SILICON VALLEY’S CONSCIENTIOUS OBJECTORS
It’s not every day that a company leaves $10 billion of potential government business on the table. But that’s what Google did this week when itannounced that it no longer intends to compete for a massive Pentagon cloud computing contract ahead of a Friday bid deadline.
The news has been overshadowed by Google’s decision to shut down its Google Plus social network after a programming flaw was revealed that may have exposed the personal information of nearly 500,000 users. But the Pentagon contract is the bigger story politically, and it sheds light on an area where China may have an edge in its increasingly high-stakes technology competition with the US.
This is part of a pattern… A few months back, I wrote about Google’s decision to withdraw from Project Maven, a Pentagon initiative focused on facial recognition technology, after employees protested that collaborating with the US military ran counter to the company’s values. Google CEO Sundar Pichai later unveiled a set of principles to guide the company’s future work in AI. In explaining its decision not to bid on the $10 billion project to modernize US Department of Defense IT systems this week, Google said it “couldn’t be assured” that its work would be compatible with the ethical principles that bar it from participating in projects that could lead to human harm.
And the US government now has a problem: Google isn’t ruling out all military work. It said it would have submitted bids on (presumably less ethically problematic) portions of the contract if the Defense Department hadn’t insisted on a single vendor for the whole project. Nevertheless, its decision to walk highlights a broader issue: The US increasingly views maintaining a competitive edge in technologies like AI and cloud computing as a matter of economic and national security. But unlike the defense contractors that helped it maintain its technology edge during the Cold War, Silicon Valley isn’t particularly attuned to the goals and priorities of the US government. As Google decides to sit out on building new data centers for the Pentagon, it has also yet to publicly respond to US Vice President Mike Pence’s call last week for it to halt a project to introduce a new, censorship-compliant version of its search technology in China.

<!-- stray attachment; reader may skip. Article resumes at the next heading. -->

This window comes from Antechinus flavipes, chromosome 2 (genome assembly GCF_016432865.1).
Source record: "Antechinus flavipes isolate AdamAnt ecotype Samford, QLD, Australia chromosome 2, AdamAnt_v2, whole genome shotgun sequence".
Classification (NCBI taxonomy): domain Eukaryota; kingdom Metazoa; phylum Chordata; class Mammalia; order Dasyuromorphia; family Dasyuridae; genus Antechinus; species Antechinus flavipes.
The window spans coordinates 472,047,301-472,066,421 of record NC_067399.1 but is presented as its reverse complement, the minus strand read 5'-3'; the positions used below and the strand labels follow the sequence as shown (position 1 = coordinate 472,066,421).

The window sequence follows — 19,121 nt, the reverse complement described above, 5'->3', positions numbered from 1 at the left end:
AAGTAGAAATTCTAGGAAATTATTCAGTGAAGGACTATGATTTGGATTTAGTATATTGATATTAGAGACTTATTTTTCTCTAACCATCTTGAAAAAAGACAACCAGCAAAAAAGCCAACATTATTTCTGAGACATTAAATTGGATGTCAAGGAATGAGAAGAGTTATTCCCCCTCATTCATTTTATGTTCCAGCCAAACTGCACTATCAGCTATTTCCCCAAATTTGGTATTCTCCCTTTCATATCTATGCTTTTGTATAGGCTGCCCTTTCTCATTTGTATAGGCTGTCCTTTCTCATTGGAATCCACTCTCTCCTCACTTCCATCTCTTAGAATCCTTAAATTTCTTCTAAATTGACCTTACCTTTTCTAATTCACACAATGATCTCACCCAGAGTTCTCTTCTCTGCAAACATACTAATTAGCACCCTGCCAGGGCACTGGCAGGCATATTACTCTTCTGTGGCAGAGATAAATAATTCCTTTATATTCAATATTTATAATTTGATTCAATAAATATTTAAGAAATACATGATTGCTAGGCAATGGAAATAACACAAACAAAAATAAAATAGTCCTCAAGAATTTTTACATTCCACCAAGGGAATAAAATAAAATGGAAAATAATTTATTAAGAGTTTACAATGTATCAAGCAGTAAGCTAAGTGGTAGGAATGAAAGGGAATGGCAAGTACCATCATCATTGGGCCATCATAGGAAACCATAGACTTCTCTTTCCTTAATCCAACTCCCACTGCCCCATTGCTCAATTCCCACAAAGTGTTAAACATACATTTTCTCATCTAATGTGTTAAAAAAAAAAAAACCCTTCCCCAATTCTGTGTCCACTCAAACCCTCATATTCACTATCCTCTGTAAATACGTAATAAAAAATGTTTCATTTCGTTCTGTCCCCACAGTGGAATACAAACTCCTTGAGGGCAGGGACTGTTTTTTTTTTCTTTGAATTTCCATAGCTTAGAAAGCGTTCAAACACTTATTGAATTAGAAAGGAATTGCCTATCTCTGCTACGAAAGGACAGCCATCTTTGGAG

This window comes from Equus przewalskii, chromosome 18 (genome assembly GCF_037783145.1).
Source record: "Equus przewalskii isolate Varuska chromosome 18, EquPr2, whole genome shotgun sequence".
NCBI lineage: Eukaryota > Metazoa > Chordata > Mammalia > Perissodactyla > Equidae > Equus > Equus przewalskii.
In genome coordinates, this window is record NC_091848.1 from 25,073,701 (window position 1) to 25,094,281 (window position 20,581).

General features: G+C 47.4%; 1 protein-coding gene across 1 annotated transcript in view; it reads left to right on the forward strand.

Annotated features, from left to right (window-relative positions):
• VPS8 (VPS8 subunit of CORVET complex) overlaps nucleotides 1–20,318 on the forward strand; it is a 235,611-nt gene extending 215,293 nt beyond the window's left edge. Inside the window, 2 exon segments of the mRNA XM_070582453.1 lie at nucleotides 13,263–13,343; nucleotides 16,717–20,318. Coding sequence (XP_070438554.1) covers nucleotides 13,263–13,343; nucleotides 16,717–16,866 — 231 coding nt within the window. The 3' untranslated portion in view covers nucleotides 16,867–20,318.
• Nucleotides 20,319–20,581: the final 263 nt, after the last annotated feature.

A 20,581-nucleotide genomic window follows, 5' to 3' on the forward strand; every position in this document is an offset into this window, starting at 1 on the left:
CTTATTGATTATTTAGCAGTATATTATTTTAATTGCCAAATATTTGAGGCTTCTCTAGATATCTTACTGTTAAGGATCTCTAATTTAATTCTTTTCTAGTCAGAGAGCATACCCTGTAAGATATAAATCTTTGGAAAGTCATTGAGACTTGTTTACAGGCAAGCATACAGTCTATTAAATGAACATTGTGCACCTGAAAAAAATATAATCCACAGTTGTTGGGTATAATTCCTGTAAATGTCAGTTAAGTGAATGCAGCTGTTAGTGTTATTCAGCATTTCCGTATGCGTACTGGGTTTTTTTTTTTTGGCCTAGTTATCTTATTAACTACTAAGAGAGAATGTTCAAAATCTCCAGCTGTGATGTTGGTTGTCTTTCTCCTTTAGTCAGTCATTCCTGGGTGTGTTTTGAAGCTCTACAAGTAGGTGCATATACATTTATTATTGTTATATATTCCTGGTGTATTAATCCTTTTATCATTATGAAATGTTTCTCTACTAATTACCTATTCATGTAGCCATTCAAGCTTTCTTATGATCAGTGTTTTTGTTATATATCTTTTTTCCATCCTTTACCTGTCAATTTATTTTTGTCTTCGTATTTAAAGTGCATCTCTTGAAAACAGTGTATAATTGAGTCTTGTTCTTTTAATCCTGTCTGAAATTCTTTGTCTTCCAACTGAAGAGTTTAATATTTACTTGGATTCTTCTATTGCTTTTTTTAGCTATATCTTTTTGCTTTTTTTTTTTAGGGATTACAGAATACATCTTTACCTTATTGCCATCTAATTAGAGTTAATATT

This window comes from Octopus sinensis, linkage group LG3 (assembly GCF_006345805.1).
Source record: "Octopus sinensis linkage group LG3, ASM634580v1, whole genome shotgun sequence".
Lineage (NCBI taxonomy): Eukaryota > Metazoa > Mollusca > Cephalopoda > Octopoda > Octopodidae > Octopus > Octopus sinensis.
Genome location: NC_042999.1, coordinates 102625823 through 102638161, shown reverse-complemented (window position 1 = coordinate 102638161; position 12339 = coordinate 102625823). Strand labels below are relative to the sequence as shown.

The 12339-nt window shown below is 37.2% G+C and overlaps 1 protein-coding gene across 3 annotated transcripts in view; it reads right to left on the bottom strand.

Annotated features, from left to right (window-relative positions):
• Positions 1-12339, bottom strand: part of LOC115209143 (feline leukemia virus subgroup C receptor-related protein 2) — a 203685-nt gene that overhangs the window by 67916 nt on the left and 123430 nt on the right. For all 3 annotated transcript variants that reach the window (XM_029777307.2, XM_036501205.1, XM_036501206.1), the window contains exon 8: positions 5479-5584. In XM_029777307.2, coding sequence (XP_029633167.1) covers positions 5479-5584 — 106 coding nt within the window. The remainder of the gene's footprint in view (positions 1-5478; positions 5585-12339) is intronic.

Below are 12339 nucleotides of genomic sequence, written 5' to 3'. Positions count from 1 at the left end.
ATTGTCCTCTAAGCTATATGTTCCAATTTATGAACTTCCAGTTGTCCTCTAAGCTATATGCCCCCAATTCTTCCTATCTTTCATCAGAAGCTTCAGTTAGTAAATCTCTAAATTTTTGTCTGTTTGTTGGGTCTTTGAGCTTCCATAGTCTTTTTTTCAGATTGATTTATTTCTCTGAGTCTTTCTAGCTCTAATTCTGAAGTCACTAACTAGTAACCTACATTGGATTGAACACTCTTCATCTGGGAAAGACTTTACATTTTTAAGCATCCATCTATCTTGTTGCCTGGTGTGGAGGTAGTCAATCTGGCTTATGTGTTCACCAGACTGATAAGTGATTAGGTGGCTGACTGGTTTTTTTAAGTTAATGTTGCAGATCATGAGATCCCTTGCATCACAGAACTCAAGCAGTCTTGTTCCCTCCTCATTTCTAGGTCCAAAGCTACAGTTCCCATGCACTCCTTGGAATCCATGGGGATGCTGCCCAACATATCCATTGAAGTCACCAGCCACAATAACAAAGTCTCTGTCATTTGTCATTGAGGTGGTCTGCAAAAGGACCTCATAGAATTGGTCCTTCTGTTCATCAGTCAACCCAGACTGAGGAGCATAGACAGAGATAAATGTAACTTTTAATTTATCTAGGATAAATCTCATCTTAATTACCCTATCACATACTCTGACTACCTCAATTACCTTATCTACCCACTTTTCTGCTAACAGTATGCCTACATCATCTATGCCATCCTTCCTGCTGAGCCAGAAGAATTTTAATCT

China faces no such challenge: The internet giants driving China’s bid to become a global tech superpower aren’t state owned, but they are way more aligned with Beijing’s national priorities. Alibaba, China’s leading cloud company, has been tapped to lead the creation of the “city brain” that will power a huge new smart city under construction southwest of Beijing, which the government intends to use as a showcase for next-generation technologies. In recent years, China’s ruling Communist Party has establisheda presence inside some of the country’s leading tech firms – part of a broader push under President Xi Jinping to assert more control over the private sector. If Beijing ever invited bids on a project to shift its military IT systems to the cloud, it’s almost inconceivable that tech giants with the relevant skills would shy away from the opportunity.
The US has plenty of other assets it can draw on in the race for 21st century tech supremacy, but private sector support for national technology goals is one area where China has a distinct advantage.